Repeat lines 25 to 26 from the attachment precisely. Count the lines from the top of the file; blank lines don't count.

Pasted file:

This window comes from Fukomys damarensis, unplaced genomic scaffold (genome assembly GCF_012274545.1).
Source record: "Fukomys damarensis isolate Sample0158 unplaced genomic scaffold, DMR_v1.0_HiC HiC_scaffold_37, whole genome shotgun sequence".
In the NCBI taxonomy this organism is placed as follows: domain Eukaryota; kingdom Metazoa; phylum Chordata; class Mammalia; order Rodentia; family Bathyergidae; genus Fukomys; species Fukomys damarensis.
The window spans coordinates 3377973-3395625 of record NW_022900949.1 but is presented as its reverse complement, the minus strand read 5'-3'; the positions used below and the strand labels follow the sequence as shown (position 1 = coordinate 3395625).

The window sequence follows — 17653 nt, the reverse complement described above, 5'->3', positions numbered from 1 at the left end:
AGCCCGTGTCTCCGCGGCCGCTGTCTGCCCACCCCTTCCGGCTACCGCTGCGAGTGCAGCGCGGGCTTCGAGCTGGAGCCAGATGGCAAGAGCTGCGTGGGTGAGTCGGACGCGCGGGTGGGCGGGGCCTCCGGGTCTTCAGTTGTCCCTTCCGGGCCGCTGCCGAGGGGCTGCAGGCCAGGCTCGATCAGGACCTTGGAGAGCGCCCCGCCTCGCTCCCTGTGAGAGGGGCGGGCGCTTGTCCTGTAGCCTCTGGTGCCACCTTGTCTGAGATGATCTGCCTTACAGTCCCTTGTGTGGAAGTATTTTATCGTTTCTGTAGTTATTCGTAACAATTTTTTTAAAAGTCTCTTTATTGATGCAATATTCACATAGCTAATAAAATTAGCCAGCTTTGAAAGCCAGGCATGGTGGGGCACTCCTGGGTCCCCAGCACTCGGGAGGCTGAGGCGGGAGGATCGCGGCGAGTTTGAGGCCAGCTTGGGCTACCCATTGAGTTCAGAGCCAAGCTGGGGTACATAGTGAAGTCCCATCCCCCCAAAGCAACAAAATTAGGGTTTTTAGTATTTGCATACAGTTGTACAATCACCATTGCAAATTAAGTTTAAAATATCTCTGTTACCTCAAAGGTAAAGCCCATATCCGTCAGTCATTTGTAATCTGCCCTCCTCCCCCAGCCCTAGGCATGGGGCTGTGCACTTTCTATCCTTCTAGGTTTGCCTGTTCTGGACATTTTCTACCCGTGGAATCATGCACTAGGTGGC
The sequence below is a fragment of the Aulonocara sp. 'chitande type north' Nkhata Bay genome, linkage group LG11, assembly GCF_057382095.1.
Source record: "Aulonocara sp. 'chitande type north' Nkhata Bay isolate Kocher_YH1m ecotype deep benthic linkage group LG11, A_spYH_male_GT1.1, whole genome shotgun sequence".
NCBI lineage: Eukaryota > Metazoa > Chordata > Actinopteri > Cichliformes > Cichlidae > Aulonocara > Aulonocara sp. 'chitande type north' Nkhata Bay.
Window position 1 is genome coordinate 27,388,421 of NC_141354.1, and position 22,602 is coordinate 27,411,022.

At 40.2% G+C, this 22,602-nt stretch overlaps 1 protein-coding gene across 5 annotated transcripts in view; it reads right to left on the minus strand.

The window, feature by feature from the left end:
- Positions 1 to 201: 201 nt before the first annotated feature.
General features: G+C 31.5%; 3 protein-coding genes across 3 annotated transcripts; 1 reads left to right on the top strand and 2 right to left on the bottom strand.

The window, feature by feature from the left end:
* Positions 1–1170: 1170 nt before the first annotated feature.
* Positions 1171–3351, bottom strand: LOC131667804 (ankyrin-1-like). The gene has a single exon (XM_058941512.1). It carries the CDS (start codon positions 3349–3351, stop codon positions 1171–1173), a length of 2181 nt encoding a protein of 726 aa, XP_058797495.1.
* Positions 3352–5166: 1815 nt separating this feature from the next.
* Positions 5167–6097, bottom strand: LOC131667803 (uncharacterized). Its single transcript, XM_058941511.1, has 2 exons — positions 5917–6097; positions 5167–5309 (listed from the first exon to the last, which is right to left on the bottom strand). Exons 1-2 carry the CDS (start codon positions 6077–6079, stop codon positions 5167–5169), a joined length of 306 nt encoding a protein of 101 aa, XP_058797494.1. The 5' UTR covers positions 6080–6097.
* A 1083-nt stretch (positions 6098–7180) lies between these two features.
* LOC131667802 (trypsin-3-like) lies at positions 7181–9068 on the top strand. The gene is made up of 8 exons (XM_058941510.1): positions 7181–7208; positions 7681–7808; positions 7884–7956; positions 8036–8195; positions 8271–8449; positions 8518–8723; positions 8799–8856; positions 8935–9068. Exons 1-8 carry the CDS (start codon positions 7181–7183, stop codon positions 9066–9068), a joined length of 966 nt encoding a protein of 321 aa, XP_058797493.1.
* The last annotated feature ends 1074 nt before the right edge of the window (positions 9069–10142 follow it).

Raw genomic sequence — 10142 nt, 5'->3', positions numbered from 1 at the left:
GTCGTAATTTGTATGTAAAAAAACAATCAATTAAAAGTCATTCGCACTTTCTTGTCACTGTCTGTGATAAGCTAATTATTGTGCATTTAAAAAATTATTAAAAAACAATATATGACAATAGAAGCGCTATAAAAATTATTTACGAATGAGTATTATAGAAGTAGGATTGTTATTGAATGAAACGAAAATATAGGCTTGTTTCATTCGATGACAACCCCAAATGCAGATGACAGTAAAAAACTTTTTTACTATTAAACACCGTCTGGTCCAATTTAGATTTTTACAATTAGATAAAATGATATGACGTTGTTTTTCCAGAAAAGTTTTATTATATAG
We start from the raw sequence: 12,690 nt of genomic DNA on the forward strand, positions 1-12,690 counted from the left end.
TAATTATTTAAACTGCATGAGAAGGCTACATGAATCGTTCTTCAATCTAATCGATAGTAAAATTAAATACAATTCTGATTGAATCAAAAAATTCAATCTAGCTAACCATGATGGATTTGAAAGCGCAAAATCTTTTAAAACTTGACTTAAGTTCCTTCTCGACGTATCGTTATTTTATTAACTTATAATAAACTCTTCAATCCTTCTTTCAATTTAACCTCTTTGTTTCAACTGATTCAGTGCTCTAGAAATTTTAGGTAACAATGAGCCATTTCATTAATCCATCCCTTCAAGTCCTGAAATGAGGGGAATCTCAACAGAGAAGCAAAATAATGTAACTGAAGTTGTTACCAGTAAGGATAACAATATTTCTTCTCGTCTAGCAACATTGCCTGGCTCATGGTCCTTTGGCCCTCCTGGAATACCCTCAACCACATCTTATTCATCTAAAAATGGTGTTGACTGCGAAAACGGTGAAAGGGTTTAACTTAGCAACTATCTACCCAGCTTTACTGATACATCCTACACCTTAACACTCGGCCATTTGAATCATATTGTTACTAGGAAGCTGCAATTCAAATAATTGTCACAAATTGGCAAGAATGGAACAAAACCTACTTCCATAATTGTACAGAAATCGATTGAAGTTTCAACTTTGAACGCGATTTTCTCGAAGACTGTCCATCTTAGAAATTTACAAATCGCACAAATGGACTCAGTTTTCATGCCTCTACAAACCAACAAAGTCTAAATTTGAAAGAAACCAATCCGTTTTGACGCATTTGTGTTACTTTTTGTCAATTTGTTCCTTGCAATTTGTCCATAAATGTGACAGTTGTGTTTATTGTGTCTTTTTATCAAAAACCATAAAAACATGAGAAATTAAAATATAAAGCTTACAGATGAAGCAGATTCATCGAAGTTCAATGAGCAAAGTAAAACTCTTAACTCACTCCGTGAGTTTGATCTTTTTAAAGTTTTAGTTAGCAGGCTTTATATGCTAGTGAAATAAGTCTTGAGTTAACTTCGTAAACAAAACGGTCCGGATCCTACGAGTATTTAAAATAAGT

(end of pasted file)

We start from the raw sequence: 12,690 nt of genomic DNA on the forward strand, positions 1-12,690 counted from the left end.
TAATTATTTAAACTGCATGAGAAGGCTACATGAATCGTTCTTCAATCTAATCGATAGTAAAATTAAATACAATTCTGATTGAATCAAAAAATTCAATCTAGCTAACCATGATGGATTTGAAAGCGCAAAATCTTTTAAAACTTGACTTAAGTTCCTTCTCGACGTATCGTTATTTTATTAACTTATAATAAACTCTTCAATCCTTCTTTCAATTTAACCTCTTTGTTTCAACTGATTCAGTGCTCTAGAAATTTTAGGTAACAATGAGCCATTTCATTAATCCATCCCTTCAAGTCCTGAAATGAGGGGAATCTCAACAGAGAAGCAAAATAATGTAACTGAAGTTGTTACCAGTAAGGATAACAATATTTCTTCTCGTCTAGCAACATTGCCTGGCTCATGGTCCTTTGGCCCTCCTGGAATACCCTCAACCACATCTTATTCATCTAAAAATGGTGTTGACTGCGAAAACGGTGAAAGGGTTTAACTTAGCAACTATCTACCCAGCTTTACTGATACATCCTACACCTTAACACTCGGCCATTTGAATCATATTGTTACTAGGAAGCTGCAATTCAAATAATTGTCACAAATTGGCAAGAATGGAACAAAACCTACTTCCATAATTGTACAGAAATCGATTGAAGTTTCAACTTTGAACGCGATTTTCTCGAAGACTGTCCATCTTAGAAATTTACAAATCGCACAAATGGACTCAGTTTTCATGCCTCTACAAACCAACAAAGTCTAAATTTGAAAGAAACCAATCCGTTTTGACGCATTTGTGTTACTTTTTGTCAATTTGTTCCTTGCAATTTGTCCATAAATGTGACAGTTGTGTTTATTGTGTCTTTTTATCAAAAACCATAAAAACATGAGAAATTAAAATATAAAGCTTACAGATGAAGCAGATTCATCGAAGTTCAATGAGCAAAGTAAAACTCTTAACTCACTCCGTGAGTTTGATCTTTTTAAAGTTTTAGTTAGCAGGCTTTATATGCTAGTGAAATAAGTCTTGAGTTAACTTCGTAAACAAAACGGTCCGGATCCTACGAGTATTTAAAATAAGT